Posted on 18.05.17 by Satya Prasoon
On the fifth and penultimate day of argument in the Triple Talaq case, the five-judge constitutional bench finished hearing parties supporting the constitutional validity of triple talaq and began hearing rejoinders by the Union of India and other intervenors.
On Day 4 Mr. Sibal concluded by asserting that irrespective of historical origins, triple talaq was now a core belief of the Hanafi school of Islam. On Day 5 he began by rebutting the Union’s submission that triple talaq discriminated between Muslim women and Hindu women. He relied on Daniel Latifi to show that the Supreme Court has acknowledged that that personal laws are a legitimate basis of distinction between persons and such a distinction does not violate the equality guarantee under Article 14 of the Constitution.
Then, the Chief Justice of India posed two questions to Mr. Sibal: first, whether women may be given the option to exclude triple talaq from the nikah nama; and second, whether the AIMPLB could ask all Qazis to inform women that they have the option to exclude triple talaq through the nikah nama. Justice Kurien Joseph further queried if AIMPLB resolutions are binding on the Qazis. Mr. Sibal responded that women have the option to exclude triple talaq from the nikah nama but AIMPLB resolutions are only advisory and non binding.
He concluded arguments by emphasizing that the Hanafi school is a religious denomination and relied on S.P. Mittal to affirm that every denominations’ right to practice religion is protected under Article 26 of the Constitution.
Mr. Ramachandran, Sr. Adv, agreed with AIMPLB submissions and emphasized that Muslim women have the option to opt out of triple talaq by having their marriage registered under the Special Marriage Act 1954. Further, he pointed out that India has made reservations to the Convention on the Elimination of all forms of Discrimination Against Women (CEDAW) with respect to personal laws (Articles 5, 6 and 16) and hence, it is inconsistent for the Union to retain this reservation and petition this Court to strike down triple talaq.
Mr. Giri, Sr. Adv also made a brief submission on behalf of Jamat-Ul-i-Hind. He argued that Muslim Personal law is not codified by the Shariat Act 1937 and that the statute only seeks to abrogate customs contrary to personal laws. He argued that the Act did not codify or substitute Muslim personal law or provide a different set of rights and obligations. He also cited verses from the Quran to argue that marriage and divorce have sources in religious scriptures and thus are essential matters of religion protected under Articles 25 and 26 of the Constitution.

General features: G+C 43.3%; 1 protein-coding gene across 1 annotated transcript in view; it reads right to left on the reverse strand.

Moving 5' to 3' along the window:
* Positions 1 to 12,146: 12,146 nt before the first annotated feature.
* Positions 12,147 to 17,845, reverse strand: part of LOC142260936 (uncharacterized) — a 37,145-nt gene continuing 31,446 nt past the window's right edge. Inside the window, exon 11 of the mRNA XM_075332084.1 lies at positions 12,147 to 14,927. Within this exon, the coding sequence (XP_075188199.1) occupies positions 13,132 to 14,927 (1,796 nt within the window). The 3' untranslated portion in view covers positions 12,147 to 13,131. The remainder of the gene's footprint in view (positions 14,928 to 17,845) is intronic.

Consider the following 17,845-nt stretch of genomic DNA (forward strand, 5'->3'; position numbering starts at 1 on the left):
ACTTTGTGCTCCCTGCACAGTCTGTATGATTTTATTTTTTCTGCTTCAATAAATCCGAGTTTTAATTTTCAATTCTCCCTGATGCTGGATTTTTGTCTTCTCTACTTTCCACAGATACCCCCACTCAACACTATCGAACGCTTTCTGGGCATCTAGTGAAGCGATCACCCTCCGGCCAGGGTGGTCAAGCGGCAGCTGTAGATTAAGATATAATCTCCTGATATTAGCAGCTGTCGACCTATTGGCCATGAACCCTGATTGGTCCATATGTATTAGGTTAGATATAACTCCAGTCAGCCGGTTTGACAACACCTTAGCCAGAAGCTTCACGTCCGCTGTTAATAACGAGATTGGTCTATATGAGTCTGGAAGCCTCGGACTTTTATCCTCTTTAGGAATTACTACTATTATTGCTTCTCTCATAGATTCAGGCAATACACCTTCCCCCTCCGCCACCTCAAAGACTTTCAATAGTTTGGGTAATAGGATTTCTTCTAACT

Mr. Goel argued that the question of assessing the constitutional validity of triple talaq does not arise as the divorce is between two private individuals and there is no state action involved. Justice Nariman countered that the State is involved as the Shariat Act 1937 mandated the court to apply the Muslim personal law.
Ms Agnes argued that the crux of the matter was that triple talaq jeopardized the economic rights of Muslim women and urged the Court to shift focus from religious to economic rights of women. She pointed out that in most cases of triple talaq, women went to court seeking maintenance. However, she argued against mandating judicial scrutiny over Muslim divorce as women will be caught for years in expensive and exploitative litigation.
Rejoinder submissions by parties:
The AGI, Mr. Rohatgi began by suggesting that the case was about the rights of Muslim women who form a minority within the Muslim community and not through majority-minority religious prism. Mr. Rohatgi negated Mr. Sibal’s suggestion of inserting a clause in the nikah nama to exclude divorce by triple talaq by asserting that Muslim women lack bargaining power or agency as many are uneducated and dependent upon men.
Then, Mr. Rohatgi responded to Mr. Sibal’s claim of triple talaq being an essential practice followed for over 1400 years in two ways: first, that AIMPLB had admitted that the practice is sinful and undesirable; second. that AIMPLB recommended exclusion of triple talaq in the nikah nama. Hence he concluded that triple talaq was not an essential practice and the Supreme Court has held that an optional practice cannot be integral to a religion in Anand Margi and Mirazpur Moti Kureshi.
Intervenors Bebaak Collective and Centre for Study of Society & Secularism
Ms. Indira Jaising, Sr. Adv., representing the intervenors submitted that if the Court holds that uncodified personal laws cannot be challenged on the anvil of fundamental rights – that will have adverse consequences on women from all communities.
Justice Nariman responded that the issue does not arise as the Shariat Act 1937 codifies the law.
She continued that as there is no definition of personal laws in the Constitution, except a reference in Entry 5, List III. This entry makes it clear that ‘personal law’ is the law dealing with family and succession etc. and not laws dealing with religion as such.
Then she countered the argument that India had made reservations to CEDAW to protect religious personal laws by stating that there was no reservation to Article 2 of CEDAW which talks about non-discrimination on the ground of sex.
She concluded by reaffirming that no law has supremacy over the Constitution – not even personal laws, whether codified or un-codified. All personal laws are capable of being challenged for violations of fundamental rights. She concluded argument for Day 5 by turning to the South African Constitutional Court which struck down discriminatory customs that violated the Right to Equality under their Constitution.
(This post relies on contributions from Meher Dev)
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